TAMPA, Fla. - At the beginning of the school year, parents made a choice about which type of learning they wanted for their children amid widespread COVID-19 precautions. While they'd hoped it wouldn't still be an issue by now, school superintendents want to keep one key option in place as infection rates continue to surge.
Keep e-learning available for students -- that's the push from school superintendents across the state as districts move closer to the second semester of classes with no set direction in place in terms of allowing students to keep learning from home, if that's what their parents choose.
In a three-page letter dated Oct. 30, Florida's superintendents urged state officials to keep in place the funding provisions that allow districts to offer live remote classes to tens of thousands of students who want to learn from home during the pandemic. The state has not yet announced whether it will continue the funding approved in an emergency order over the summer.
That emergency order expires next month, and the uncertainty has led to parents and some local school officials feeling anxious over the prospect of forcing all students back into classrooms. Over the past few months, Gov. Ron DeSantis, as well as education commissioner Richard Corcoran, have given their own opinions about the merits of in-person learning, raising further concerns that e-learning funding might disappear when it expires in December.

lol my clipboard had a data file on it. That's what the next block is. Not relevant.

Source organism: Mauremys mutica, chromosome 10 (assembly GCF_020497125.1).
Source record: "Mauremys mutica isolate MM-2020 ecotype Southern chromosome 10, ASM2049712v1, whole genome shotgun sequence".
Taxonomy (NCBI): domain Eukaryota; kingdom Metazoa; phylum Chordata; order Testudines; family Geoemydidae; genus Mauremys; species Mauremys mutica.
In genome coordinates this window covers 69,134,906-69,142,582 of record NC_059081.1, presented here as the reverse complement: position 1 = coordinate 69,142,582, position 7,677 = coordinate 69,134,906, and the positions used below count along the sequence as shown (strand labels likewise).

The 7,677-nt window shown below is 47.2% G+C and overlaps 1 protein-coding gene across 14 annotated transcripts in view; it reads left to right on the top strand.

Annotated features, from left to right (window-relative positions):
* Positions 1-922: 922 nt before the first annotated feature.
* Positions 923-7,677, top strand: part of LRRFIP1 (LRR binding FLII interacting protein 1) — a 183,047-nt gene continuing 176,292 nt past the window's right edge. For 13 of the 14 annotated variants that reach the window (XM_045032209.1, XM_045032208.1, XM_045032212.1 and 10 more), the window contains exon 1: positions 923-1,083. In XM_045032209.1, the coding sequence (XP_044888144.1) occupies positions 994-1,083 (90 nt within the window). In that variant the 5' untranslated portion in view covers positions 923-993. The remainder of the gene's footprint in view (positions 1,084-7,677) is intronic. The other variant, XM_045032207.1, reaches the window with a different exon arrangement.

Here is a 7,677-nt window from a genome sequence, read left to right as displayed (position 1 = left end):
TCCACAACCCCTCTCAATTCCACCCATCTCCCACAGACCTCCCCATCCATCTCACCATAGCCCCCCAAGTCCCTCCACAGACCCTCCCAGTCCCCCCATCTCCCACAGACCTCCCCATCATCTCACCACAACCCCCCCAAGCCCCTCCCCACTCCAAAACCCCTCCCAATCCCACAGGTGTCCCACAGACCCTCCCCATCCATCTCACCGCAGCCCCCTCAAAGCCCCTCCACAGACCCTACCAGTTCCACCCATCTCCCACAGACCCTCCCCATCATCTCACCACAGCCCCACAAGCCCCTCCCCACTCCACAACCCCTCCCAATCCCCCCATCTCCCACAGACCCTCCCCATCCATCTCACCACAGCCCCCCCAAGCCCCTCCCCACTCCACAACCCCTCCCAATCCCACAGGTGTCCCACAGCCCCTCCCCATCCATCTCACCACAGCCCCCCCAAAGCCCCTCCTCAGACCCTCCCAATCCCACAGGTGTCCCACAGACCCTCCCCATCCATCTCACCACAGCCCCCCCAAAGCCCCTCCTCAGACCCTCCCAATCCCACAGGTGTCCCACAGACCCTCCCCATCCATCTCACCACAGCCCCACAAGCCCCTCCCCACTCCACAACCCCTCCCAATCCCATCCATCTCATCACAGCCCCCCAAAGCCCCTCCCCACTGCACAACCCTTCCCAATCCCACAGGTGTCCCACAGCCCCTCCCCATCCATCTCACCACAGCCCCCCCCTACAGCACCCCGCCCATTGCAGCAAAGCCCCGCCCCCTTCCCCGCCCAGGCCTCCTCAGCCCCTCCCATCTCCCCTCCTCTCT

Some parents have turned to Facebook groups to mobilize and demand an e-learning extension from the state. They argue that it should be up to families to decide the best option for their children as the pandemic enters what could become its most devastating phase yet.
The Florida Association of District School Superintendents is recommending that the state extend e-learning through the end of this school year, pledging that districts will keep working to provide remediation and support for students who are falling behind in the home-learning setting.
Meanwhile, Department of Education officials say they're not planning to force everyone back into classrooms amid a pandemic. We're expecting an announcement from the state education department by mid-November on what choices families will have.